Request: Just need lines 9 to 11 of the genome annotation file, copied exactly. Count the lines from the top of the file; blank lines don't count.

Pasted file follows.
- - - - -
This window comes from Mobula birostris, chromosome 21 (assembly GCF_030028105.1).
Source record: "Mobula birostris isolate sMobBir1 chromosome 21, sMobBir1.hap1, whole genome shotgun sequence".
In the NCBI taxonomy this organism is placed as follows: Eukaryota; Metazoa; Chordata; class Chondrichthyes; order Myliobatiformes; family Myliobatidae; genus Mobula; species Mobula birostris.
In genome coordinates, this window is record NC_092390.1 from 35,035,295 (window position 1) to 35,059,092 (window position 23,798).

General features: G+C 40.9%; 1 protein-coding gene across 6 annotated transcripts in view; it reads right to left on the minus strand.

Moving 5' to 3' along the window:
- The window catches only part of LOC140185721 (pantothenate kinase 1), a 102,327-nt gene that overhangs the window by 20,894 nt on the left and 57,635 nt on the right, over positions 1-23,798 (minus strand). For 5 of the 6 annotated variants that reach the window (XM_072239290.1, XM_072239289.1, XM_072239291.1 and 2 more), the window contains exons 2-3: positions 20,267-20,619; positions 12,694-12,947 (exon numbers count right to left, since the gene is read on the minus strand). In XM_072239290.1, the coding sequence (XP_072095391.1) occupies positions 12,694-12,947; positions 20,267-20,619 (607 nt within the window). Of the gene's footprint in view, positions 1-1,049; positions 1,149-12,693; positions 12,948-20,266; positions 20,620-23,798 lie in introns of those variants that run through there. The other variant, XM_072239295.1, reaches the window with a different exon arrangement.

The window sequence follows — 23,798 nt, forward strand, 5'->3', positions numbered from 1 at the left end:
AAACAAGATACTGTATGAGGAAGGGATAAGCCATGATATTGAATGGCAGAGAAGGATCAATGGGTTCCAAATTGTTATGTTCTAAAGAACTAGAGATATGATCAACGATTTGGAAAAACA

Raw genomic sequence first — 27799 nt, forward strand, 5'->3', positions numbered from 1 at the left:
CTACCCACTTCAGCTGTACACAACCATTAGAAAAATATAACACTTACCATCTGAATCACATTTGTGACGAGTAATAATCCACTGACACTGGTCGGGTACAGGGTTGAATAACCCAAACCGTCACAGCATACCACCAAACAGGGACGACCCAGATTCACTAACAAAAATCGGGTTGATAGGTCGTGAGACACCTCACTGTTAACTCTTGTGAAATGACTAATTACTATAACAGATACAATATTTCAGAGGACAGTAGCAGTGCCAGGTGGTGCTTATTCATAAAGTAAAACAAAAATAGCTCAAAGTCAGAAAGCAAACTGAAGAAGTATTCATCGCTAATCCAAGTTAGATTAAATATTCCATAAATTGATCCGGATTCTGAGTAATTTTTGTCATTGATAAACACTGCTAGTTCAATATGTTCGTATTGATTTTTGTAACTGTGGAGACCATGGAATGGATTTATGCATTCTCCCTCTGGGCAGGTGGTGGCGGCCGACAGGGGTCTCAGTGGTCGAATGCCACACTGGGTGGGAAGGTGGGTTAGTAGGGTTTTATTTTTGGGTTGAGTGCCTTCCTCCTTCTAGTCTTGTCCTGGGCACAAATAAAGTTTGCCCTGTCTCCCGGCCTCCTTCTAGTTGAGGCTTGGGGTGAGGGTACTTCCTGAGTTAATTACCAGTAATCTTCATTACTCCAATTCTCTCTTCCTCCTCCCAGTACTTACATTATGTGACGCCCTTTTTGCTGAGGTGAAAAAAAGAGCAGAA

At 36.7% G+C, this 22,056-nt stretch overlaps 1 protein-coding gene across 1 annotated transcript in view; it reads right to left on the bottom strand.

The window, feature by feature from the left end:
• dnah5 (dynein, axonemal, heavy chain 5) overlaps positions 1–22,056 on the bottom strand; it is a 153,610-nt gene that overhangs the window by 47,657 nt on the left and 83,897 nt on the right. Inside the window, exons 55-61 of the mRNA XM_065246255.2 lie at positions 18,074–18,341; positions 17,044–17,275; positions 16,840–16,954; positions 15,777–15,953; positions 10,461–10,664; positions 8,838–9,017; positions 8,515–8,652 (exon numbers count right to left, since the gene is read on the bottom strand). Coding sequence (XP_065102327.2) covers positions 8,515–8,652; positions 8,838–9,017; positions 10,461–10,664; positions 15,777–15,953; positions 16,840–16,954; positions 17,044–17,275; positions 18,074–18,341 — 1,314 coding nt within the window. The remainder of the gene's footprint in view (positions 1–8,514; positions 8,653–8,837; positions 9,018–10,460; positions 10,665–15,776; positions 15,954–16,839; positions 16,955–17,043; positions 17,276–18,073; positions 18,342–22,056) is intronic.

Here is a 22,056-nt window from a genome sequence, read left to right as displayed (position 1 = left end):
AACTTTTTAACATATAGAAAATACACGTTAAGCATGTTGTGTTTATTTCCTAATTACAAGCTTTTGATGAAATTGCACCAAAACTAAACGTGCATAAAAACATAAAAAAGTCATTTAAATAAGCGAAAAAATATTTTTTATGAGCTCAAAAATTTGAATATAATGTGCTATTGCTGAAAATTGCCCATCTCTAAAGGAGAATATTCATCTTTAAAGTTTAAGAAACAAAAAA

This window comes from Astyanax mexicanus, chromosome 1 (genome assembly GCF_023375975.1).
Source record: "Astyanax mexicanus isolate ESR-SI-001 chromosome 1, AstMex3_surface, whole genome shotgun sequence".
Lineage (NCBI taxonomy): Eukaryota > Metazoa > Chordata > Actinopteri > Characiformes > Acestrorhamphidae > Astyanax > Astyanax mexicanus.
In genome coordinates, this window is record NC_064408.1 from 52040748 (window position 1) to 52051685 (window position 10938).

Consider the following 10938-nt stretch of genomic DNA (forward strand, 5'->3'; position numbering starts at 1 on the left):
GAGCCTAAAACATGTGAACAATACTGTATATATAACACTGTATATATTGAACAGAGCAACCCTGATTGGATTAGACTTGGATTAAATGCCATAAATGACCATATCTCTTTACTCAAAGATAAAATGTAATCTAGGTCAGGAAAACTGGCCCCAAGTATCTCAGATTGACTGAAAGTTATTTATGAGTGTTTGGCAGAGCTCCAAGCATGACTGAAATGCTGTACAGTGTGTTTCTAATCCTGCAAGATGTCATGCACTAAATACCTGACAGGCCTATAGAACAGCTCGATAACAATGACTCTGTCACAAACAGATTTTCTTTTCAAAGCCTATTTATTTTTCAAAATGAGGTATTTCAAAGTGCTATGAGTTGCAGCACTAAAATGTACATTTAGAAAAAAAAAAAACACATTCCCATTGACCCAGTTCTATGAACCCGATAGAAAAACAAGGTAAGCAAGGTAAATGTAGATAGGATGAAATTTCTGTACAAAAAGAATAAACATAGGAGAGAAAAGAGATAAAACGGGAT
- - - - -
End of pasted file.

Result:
AAACAAGATACTGTATGAGGAAGGGATAAGCCATGATATTGAATGGCAGAGAAGGATCAATGGGTTCCAAATTGTTATGTTCTAAAGAACTAGAGATATGATCAACGATTTGGAAAAACA

Raw genomic sequence first — 27799 nt, forward strand, 5'->3', positions numbered from 1 at the left:
CTACCCACTTCAGCTGTACACAACCATTAGAAAAATATAACACTTACCATCTGAATCACATTTGTGACGAGTAATAATCCACTGACACTGGTCGGGTACAGGGTTGAATAACCCAAACCGTCACAGCATACCACCAAACAGGGACGACCCAGATTCACTAACAAAAATCGGGTTGATAGGTCGTGAGACACCTCACTGTTAACTCTTGTGAAATGACTAATTACTATAACAGATACAATATTTCAGAGGACAGTAGCAGTGCCAGGTGGTGCTTATTCATAAAGTAAAACAAAAATAGCTCAAAGTCAGAAAGCAAACTGAAGAAGTATTCATCGCTAATCCAAGTTAGATTAAATATTCCATAAATTGATCCGGATTCTGAGTAATTTTTGTCATTGATAAACACTGCTAGTTCAATATGTTCGTATTGATTTTTGTAACTGTGGAGACCATGGAATGGATTTATGCATTCTCCCTCTGGGCAGGTGGTGGCGGCCGACAGGGGTCTCAGTGGTCGAATGCCACACTGGGTGGGAAGGTGGGTTAGTAGGGTTTTATTTTTGGGTTGAGTGCCTTCCTCCTTCTAGTCTTGTCCTGGGCACAAATAAAGTTTGCCCTGTCTCCCGGCCTCCTTCTAGTTGAGGCTTGGGGTGAGGGTACTTCCTGAGTTAATTACCAGTAATCTTCATTACTCCAATTCTCTCTTCCTCCTCCCAGTACTTACATTATGTGACGCCCTTTTTGCTGAGGTGAAAAAAAGAGCAGAA